The encounter with the “Toronto Blessing” followed the same pattern of initial support, followed by a gracious, if contentious, parting of ways. The Toronto Airport Vineyard Fellowship had begun as a home group founded by John and Carol Arnott in 1990. It soon became associated with the Vineyard movement as it grew into a church. Then revival broke loose. What came to be known as the “Toronto Blessing,” started on January 20, 1994. Arnott had invited Randy Clark, a Vineyard pastor from St. Louis, to come and minister at his church. Clark had recently been exposed to the ministry of Rodney Howard-Browne, a South African-born evangelist from Tampa, Florida, whose meetings were characterized by involuntary fits of laughter. Howard-Browne had been reared in the Word of Faith teaching at the Rhema Bible Church in Randburg, near Johannesburg, South Africa. This laughing revival drew much attention. Howard-Browne had led a revival at Karl Strader’s Carpenter’s Home church in Lakeland, Florida for fourteen weeks. He also ministered powerfully at Oral Roberts University, where students were so overcome by the Spirit that many still needed help walking in order to return to their dormitories three hours after the service had ended.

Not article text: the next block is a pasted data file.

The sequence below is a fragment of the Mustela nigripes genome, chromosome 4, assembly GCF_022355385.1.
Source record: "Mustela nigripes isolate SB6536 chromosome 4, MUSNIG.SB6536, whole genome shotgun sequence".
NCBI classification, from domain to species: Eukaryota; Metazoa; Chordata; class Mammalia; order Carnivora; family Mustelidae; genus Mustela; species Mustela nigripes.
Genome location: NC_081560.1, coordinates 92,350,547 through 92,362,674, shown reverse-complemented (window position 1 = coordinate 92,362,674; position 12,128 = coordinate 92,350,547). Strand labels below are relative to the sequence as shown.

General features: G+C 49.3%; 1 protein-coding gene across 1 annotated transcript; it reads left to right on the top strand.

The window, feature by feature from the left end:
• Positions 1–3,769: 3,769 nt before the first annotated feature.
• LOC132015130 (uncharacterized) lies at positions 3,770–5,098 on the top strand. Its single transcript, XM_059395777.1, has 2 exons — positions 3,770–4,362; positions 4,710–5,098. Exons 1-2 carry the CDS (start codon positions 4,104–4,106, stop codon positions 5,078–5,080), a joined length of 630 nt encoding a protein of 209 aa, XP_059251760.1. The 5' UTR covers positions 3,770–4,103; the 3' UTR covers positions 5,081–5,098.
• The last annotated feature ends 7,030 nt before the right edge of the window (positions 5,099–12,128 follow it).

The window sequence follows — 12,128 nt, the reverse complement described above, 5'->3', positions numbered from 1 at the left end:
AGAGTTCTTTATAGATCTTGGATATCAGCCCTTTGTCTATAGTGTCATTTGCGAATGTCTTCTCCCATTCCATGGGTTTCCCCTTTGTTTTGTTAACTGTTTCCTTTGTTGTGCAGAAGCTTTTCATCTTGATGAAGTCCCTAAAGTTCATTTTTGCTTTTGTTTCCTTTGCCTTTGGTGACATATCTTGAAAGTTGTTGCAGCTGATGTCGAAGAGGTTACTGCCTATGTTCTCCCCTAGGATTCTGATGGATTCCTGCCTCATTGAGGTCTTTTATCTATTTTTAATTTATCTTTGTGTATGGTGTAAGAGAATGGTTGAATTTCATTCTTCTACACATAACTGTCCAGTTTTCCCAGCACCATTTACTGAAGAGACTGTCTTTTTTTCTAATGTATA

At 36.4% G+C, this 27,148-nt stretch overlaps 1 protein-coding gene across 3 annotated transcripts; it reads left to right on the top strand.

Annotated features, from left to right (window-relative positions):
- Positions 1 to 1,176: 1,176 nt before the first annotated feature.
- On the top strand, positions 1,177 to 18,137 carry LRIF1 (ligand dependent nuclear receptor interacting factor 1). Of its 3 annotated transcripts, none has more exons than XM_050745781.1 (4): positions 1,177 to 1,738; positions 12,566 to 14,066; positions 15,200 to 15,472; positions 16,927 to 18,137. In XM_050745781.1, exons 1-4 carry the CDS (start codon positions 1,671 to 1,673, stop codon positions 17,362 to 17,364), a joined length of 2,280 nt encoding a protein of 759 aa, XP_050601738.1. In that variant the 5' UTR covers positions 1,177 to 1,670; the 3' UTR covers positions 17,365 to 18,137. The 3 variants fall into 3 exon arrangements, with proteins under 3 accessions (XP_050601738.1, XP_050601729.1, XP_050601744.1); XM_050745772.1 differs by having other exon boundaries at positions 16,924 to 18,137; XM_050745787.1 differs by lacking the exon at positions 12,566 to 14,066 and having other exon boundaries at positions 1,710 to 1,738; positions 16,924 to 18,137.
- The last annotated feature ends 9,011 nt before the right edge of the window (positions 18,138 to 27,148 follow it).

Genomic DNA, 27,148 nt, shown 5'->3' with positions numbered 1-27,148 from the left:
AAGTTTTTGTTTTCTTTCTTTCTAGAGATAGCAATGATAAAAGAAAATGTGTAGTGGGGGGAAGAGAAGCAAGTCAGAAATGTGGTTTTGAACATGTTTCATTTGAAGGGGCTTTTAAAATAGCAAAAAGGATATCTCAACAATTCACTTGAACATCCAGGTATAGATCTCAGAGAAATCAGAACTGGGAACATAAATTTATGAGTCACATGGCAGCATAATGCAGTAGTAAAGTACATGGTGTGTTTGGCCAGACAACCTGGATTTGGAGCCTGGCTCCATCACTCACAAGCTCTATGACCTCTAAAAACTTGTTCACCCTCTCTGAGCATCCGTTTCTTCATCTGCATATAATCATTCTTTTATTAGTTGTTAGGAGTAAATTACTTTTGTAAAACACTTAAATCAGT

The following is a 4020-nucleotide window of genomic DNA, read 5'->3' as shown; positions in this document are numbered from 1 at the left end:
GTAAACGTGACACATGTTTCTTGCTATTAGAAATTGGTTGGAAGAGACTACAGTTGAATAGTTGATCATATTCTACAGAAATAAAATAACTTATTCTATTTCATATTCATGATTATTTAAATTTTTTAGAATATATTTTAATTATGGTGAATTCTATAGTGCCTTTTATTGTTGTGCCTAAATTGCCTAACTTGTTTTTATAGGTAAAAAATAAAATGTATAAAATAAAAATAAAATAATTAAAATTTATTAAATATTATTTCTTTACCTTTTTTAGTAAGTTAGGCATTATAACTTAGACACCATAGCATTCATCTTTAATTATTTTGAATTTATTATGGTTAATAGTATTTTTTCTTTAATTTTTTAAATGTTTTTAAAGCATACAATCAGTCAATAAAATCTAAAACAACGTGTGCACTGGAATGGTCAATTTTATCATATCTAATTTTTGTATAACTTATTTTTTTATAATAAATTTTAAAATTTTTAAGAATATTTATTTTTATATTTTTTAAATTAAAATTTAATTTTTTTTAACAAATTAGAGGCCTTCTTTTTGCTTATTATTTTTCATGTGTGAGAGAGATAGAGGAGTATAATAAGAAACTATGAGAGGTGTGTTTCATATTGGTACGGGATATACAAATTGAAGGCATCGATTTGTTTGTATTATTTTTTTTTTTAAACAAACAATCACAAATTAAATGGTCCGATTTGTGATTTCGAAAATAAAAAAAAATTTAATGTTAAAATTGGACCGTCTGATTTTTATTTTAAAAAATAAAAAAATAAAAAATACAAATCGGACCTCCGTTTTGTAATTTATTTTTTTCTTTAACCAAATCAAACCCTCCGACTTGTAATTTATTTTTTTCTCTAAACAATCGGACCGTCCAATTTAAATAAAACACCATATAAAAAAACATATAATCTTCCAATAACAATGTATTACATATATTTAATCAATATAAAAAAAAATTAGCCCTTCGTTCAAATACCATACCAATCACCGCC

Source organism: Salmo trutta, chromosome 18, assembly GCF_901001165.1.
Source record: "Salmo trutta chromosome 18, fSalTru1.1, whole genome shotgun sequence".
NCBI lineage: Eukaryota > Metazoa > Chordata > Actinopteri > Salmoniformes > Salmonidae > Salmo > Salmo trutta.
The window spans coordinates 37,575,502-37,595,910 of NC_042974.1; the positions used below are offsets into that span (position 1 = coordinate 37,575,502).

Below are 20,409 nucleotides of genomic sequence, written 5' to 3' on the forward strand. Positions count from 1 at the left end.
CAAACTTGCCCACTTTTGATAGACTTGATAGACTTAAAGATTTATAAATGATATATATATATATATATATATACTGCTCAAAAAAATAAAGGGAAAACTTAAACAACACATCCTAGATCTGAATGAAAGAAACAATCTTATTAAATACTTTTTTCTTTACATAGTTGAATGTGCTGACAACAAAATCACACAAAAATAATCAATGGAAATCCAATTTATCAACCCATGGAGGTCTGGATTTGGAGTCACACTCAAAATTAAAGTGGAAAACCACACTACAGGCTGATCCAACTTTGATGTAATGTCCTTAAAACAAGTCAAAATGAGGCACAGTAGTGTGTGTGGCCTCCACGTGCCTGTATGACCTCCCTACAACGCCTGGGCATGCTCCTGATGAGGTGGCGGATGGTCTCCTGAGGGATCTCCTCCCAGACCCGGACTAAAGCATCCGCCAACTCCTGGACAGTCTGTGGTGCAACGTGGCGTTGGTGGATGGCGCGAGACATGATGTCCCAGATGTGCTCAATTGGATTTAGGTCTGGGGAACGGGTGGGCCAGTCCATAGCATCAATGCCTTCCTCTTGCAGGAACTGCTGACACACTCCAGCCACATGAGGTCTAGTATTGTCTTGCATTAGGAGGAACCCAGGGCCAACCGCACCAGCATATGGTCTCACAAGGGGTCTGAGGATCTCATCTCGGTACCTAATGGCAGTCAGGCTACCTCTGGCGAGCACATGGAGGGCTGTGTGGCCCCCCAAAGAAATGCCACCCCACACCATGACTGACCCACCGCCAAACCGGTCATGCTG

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Category: Church History, Pneuma Review, Spring 2012

About the Author: Henry I. Lederle, D.Th. (University of South Africa) and M.A. (University of Orange Free State), is Professor of Theology and Ministry at Sterling College in Sterling, Kansas. He is the author of Treasures Old and New: Interpretations of Spirit-Baptism in the Charismatic Renewal Movement (Hendrickson, 1988), Theology with Spirit: The Future of the Pentecostal-Charismatic Movements in the 21st Century (Word & Spirit Press, 2010), and several collections of essays, articles and reviews.